Contract signed by Herb Pennock for Lou Gehrig biopic

Contract signed by Herb Pennock for Lou Gehrig biopic "Pride of the Yankees"

Pride of the Yankees garnered ten Academy Award nominations in 1942, including best writing original story, best picture, best actor, and best actress. Gary Cooper played Gehrig and many Yankee teammates appeared in the film. In the collection is the contract signed by Herb Pennock to be portrayed o
Gehrig's widow tells an autograph hunter she doesn't have any more of Lou's signatures

Gehrig's widow tells an autograph hunter she doesn't have any more of Lou's signatures

Autograph collectors were still searching for ways to get Lou Gehrig’s signature long after his death. Eleanor Gehrig, the player’s widow received requests from all over the country for her husband’s autograph. Shown here is a letter she wrote to a collector letting him know, ̶
The night Ripken broke Lou's streak he hit a homer off of Shawn Boskie; here's what Boskie recalls

The night Ripken broke Lou's streak he hit a homer off of Shawn Boskie; here's what Boskie recalls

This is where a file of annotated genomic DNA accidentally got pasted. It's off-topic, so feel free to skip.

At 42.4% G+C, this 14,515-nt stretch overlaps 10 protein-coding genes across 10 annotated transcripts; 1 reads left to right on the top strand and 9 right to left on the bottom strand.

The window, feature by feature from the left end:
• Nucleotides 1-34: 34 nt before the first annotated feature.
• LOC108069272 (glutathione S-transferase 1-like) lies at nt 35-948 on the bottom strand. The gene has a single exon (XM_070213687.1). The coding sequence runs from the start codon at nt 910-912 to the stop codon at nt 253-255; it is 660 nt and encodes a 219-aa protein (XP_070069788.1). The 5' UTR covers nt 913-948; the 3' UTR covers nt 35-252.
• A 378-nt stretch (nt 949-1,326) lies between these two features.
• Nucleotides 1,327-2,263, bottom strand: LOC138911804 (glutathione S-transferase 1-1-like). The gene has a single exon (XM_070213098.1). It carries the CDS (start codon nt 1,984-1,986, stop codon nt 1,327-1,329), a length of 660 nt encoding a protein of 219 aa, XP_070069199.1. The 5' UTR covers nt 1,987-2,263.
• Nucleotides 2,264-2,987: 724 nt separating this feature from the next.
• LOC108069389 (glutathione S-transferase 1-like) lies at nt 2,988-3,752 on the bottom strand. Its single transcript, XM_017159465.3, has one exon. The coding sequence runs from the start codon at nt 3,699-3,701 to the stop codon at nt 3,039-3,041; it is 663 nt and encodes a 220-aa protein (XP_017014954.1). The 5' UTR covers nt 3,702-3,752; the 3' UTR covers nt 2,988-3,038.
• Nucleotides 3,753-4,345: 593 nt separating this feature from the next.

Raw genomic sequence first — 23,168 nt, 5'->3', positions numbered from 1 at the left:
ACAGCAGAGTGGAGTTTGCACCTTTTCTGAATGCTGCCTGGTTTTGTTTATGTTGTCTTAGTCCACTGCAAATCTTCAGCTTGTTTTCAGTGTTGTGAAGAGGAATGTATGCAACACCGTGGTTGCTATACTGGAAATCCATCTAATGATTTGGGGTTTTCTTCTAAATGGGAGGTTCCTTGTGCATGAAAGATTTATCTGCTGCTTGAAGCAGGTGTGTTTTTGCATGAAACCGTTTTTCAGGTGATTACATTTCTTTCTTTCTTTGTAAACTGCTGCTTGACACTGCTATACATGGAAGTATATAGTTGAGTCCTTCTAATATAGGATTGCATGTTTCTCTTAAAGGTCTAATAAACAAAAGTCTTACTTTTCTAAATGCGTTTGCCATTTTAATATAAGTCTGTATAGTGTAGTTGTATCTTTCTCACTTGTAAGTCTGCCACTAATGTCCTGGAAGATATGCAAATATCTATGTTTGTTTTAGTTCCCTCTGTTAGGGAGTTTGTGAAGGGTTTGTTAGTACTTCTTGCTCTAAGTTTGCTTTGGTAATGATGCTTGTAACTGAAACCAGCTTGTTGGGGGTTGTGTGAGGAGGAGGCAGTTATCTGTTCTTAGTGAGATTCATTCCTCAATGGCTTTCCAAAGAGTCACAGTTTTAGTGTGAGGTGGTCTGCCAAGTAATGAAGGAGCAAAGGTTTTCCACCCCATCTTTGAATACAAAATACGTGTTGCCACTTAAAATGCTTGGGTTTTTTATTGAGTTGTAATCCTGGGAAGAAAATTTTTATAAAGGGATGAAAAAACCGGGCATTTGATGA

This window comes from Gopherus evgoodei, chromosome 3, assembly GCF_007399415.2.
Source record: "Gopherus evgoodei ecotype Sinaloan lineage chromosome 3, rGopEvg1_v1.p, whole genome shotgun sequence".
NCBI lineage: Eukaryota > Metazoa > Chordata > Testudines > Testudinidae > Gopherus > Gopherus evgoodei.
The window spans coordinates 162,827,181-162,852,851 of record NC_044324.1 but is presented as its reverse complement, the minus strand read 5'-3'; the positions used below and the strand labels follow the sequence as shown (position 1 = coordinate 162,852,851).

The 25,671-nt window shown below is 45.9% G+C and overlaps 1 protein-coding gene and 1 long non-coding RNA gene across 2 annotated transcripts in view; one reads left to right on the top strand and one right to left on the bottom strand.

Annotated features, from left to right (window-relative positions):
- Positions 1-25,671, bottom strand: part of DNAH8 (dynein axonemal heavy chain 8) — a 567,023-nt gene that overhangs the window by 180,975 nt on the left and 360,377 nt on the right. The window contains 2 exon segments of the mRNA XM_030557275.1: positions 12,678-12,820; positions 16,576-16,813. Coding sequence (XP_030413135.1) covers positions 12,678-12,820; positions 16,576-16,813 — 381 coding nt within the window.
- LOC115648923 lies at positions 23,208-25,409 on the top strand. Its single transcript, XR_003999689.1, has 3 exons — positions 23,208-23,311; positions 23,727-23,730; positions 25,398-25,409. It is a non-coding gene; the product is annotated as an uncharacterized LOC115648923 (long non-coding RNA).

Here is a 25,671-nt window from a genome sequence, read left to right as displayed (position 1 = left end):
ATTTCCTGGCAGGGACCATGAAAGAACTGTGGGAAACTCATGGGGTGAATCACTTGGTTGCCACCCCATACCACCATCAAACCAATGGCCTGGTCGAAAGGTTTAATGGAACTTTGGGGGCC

Angel pitcher Shawn Boskie had the unenviable task of starting the game on September 6, 1995 when Cal Ripken Jr. broke Lou Gehrig’s consecutive games streak. In game 2,131 Boskie and the Angels were tied 1-1 until the bottom of the fourth when Ripken blasted a two-run homer much to the delight
Second base umpire Dan Morrison recounts the night Ripken broke Gehrig's streak

Second base umpire Dan Morrison recounts the night Ripken broke Gehrig's streak

Lou Gehrig’s record stood from 1939 until 1995. The night it was broken, Dan Morrison was the second base umpire. When the game became official, the crowd gave Cal Ripken Jr. a prolonged standing ovation. “To be quite honest, I had tears in my eyes watching how a city and an individual

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"Whoever wants to know the heart and mind of America had better learn baseball…"

~Jacques Barzun, 1954